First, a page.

Dallas Eakins emerges as Flyers' coaching candidate
Its important to look beyond his won-loss record at talent-starved Edmonton to see his positives.
HOW MUCH is on the coach? How much is on the players?
They are the questions St. Louis general manager Doug Armstrong will be asking today, one day after his Blues were eliminated in the first round of the playoffs for the third straight spring despite one of the best rosters in the league. Ken Hitchcock figures to join the deep ranks of coaching free agents.
They are the questions Ron Hextall will be asking himself when it comes to candidate Dallas Eakins, who was fired in December after a season and a half in Edmonton.
Eakins is the first name officially connected to the Flyers' head coaching vacancy, as mentioned on "Hockey Night in Canada.'' When he will be interviewed by Hextall remains unclear, though he is on the list, which Hextall admitted previously may include a "hell of a lot" of people.
Spend five minutes listening to Eakins, it's not hard to figure out why the Flyers are interested.
Eakins is a captivating, sharp guy. He played at the NHL level. He is a tireless worker, desperate for any edge (small or big) to make his team successful.
"I don't understand being 'for' or 'against' analytics," Eakins said Feb. 28 at MIT's Sloan Sports Analytics Conference. "You should be 'for' everything. Why can't players have old-school attributes and strong analytics?"
Less than two years ago, Eakins was the impossible-to-miss next NHL coach coming out of the AHL. He cut his teeth with the Toronto Marlies, leading them to the 2012 Calder Cup final, where they fell to Norfolk and current Tampa Bay coach Jon Cooper.
Both Eakins and Cooper are similar - in age, in bench demeanor, in interest in analytics - in almost everything except background. While Cooper was working on Wall Street, studying in law school or serving as a public defender in Michigan, Eakins was shuttling between the NHL and AHL as a player.
Cooper, 47, replaced Guy Boucher in Tampa Bay on March 25, 2013. Eakins, 48, was hired in Edmonton on June 10.
Eakins landed in a decidedly less desirable spot: with the young, fragile Oilers, the only franchise to not make the Stanley Cup playoffs since 2006. The Lightning, with Steven Stamkos, were two years removed from an Eastern Conference finals run.
Now, with an unsightly 36-63-14 record, the Oilers are a stain on Eakins' once-polished resume.
Did Eakins suddenly lose all of that shine in 113 games? Or does the blame mostly lie with Craig MacTavish and Kevin Lowe in the construction of the Oilers?
"I had no real good reason to do this outside performance," MacTavish said on Dec. 15, the day Eakins was fired, calling Eakins a "terrific coach."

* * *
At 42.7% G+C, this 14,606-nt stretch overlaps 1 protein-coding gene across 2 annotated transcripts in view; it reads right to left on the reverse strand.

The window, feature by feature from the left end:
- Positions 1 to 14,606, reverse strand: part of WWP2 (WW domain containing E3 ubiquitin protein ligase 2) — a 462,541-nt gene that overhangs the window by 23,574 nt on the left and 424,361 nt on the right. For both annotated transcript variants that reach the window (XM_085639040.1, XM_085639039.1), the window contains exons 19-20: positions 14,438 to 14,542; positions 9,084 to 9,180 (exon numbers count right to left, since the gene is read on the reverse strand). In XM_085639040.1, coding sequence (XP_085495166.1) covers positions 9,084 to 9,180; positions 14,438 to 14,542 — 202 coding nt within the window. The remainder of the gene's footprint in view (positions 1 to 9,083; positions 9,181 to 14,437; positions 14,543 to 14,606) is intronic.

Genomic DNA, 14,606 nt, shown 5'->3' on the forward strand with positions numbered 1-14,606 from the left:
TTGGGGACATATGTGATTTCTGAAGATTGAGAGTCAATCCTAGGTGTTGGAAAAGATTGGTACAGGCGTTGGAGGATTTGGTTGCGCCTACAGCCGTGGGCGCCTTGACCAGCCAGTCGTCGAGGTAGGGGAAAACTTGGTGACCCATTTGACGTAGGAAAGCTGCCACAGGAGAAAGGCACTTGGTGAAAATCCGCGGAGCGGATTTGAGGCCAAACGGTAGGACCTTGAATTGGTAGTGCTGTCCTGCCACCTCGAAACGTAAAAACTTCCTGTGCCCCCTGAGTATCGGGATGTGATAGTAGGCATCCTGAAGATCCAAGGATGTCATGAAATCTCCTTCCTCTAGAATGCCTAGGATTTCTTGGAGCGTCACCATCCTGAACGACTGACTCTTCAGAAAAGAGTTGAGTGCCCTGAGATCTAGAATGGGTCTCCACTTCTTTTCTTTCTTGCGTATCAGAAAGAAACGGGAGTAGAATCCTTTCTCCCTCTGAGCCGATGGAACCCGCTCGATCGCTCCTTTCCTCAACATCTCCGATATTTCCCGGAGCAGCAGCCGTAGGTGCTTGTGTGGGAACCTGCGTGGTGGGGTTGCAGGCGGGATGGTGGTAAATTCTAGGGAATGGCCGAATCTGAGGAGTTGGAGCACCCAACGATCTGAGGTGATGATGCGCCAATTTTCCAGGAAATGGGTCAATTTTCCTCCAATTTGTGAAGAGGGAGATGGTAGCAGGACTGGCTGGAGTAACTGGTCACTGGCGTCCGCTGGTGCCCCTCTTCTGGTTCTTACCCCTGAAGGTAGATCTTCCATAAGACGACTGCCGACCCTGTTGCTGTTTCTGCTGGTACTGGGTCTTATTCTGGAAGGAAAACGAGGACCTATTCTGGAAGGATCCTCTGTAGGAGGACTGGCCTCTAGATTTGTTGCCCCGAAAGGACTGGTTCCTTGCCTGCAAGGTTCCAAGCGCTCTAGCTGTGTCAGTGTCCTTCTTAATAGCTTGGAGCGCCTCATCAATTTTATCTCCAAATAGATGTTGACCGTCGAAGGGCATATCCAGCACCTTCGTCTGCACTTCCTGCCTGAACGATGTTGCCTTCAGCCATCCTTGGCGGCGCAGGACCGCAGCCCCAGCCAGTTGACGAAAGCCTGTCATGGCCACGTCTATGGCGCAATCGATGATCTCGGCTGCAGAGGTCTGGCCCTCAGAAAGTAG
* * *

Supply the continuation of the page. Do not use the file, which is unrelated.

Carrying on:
Yes, the Oilers finished with a better mark under Todd Nelson (17-25-9) than they had under Eakins (7-19-5). A closer look at the numbers would tell you Eakins was on to something.
It took Nelson 43 games to earn the same number of regulation wins (6) they had under Eakins in the first 15. The Oilers' power play scored more under Nelson, but their team save percentage was still a league-worst .892 when the league average was .914.
In Eakins' first season, the Oilers' Corsi-for percentage (which helps illustrate puck possession) was 43.7 percent. In the first 31 games of this season, it was 50.9 percent. Despite limited depth and talent, Eakins seemed to get the Oilers into a situation where they had the puck more.
With the Flyers, there would also be deficiencies in the roster, but Eakins would have the benefit of more complete top-end talent to go with a few younger pieces who haven't been pushed to their full potential.
The record wasn't pretty, but Eakins left that Edmonton proving ground self-aware, armed with the experience of rookie coaching mistakes and important lessons learned.
"We probably got a little ahead of ourselves, system-wise," Eakins said in his outgoing press conference. "We should have probably went harder after the fundamentals of the game. This group is growing and it's going to mature, but unfortunately growing and maturing takes time. I know it's what people don't want to hear, but I can say it freely now. Craig [MacTavish] has been here 20 months. Everybody breathe. Let him go about his business. Show some patience. And let him get this sorted out."
Those wise words would fit quite well with the Flyers, making Eakins a fascinating choice, but only if Hextall can get past the numbers and focused more on process. Devan Dubnyk, Nick Schultz and Jeff Petry look a lot better away from Edmonton, too.
Commissioner Gary Bettman said next season's salary cap is projected at $71.5 million, off from the $73 million in December and the $71.7 rock bottom in January. That number could be even lower if the NHLPA decides to combat the standard 5 percent "escalator" already included in the calculation . . . The Flyers have roughly $64 million committed to 18 players for next season . . . Sidney Crosby will join Claude Giroux, Brayden Schenn and Sean Couturier as teammates for the first time this week on Team Canada when the IIHF World Championships kick off in Prague, Czech Republic on Friday. Canada will face Jake Voracek, Jaromir Jagr and the host Czechs on May 4.